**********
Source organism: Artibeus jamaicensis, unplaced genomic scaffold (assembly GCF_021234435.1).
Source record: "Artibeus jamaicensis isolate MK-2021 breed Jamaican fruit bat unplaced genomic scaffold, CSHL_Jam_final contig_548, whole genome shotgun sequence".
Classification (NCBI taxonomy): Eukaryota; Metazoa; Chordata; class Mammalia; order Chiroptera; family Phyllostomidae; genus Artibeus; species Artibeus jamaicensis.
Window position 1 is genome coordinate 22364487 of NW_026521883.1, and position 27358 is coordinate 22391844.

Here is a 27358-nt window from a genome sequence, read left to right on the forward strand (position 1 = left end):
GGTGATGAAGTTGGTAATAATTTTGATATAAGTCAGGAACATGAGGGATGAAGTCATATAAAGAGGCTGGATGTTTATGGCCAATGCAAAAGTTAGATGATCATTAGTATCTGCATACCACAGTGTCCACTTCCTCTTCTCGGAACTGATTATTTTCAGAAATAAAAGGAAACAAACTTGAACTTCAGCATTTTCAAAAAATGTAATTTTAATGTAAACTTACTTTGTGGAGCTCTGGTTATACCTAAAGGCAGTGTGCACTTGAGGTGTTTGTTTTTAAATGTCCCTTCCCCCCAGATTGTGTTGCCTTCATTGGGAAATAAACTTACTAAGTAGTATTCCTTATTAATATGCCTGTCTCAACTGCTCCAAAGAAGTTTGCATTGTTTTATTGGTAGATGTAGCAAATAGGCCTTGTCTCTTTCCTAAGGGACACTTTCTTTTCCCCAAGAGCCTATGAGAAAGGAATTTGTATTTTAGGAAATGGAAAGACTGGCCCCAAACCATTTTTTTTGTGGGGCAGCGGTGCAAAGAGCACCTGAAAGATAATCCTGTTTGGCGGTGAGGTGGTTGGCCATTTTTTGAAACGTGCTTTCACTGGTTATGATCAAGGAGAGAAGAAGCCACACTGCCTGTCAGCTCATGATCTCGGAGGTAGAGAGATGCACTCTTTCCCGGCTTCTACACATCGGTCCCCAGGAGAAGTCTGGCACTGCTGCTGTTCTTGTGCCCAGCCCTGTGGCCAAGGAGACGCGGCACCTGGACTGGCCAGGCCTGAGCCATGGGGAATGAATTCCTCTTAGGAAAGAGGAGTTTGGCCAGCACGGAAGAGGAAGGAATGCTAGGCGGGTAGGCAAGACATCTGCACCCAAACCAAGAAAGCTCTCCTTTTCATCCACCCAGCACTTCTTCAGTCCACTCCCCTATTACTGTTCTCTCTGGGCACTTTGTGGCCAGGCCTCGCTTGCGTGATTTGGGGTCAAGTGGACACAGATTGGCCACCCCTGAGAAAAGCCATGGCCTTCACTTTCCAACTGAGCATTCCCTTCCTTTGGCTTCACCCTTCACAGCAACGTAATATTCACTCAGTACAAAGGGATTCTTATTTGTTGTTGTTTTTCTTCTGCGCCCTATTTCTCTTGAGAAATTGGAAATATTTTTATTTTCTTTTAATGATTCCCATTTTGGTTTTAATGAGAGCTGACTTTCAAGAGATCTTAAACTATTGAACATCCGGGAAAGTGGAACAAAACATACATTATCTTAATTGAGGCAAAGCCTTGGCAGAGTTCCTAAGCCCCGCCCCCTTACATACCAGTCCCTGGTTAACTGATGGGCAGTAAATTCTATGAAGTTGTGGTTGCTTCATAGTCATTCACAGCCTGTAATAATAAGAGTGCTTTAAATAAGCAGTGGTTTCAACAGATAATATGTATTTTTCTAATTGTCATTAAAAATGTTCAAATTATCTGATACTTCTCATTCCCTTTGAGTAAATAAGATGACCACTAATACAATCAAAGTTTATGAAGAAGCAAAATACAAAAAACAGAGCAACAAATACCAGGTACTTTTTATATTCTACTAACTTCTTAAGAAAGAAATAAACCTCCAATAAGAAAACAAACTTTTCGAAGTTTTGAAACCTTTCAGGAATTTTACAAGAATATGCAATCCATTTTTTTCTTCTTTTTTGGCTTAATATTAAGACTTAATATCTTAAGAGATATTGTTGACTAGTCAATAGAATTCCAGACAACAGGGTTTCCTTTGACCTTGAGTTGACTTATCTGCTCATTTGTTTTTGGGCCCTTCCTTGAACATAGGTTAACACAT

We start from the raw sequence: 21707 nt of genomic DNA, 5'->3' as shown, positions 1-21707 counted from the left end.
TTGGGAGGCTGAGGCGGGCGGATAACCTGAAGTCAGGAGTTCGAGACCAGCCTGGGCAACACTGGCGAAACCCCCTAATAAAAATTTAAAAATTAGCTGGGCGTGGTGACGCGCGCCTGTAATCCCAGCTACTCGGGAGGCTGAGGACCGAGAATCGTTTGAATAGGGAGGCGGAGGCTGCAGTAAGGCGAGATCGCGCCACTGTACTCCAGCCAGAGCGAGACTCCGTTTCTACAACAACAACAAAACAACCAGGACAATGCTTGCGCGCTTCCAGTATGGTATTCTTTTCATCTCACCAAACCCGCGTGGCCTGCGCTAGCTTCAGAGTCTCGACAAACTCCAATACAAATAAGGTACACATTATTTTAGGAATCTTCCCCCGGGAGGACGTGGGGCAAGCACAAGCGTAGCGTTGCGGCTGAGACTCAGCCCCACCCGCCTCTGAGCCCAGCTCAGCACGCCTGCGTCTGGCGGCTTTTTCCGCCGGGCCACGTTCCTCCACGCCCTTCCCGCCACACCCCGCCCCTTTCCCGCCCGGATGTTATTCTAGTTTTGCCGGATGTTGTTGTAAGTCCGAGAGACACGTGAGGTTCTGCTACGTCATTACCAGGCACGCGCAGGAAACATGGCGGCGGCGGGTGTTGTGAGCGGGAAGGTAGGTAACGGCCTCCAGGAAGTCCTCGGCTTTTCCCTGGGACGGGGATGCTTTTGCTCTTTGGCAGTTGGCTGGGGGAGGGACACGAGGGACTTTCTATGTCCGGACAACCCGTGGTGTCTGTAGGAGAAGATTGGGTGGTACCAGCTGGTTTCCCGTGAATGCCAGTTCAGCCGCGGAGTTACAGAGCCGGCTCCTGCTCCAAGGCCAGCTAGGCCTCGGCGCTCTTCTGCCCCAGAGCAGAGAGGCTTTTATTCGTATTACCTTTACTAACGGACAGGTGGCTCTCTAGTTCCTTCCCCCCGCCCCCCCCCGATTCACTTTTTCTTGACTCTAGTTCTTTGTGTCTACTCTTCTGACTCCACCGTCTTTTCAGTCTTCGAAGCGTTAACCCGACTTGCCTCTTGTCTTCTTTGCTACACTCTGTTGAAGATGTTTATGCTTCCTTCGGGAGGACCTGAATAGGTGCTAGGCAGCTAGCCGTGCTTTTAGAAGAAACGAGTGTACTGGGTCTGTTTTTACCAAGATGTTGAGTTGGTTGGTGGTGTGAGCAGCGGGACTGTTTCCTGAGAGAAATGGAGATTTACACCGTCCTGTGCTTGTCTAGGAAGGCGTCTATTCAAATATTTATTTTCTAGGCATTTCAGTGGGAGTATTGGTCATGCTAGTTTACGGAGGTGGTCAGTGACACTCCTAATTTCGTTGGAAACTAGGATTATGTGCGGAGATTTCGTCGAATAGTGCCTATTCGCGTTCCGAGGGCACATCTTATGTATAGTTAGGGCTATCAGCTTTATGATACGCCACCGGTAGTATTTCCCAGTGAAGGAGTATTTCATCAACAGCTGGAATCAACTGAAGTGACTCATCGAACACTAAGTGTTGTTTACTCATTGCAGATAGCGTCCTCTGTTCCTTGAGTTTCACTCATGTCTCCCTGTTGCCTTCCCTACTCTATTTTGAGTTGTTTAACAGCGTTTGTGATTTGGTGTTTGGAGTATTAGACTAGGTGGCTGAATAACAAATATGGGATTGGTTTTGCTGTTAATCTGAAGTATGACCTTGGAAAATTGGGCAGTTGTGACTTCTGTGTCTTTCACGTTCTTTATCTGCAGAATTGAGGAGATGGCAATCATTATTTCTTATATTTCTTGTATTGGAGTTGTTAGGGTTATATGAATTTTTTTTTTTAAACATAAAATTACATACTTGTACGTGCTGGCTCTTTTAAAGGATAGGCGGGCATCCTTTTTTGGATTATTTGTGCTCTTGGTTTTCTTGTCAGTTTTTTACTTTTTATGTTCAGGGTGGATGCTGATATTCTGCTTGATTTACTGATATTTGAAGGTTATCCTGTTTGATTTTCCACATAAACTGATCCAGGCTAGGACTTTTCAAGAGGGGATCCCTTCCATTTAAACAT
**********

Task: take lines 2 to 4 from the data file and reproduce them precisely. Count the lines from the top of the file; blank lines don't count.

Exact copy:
Source record: "Artibeus jamaicensis isolate MK-2021 breed Jamaican fruit bat unplaced genomic scaffold, CSHL_Jam_final contig_548, whole genome shotgun sequence".
Classification (NCBI taxonomy): Eukaryota; Metazoa; Chordata; class Mammalia; order Chiroptera; family Phyllostomidae; genus Artibeus; species Artibeus jamaicensis.
Window position 1 is genome coordinate 22364487 of NW_026521883.1, and position 27358 is coordinate 22391844.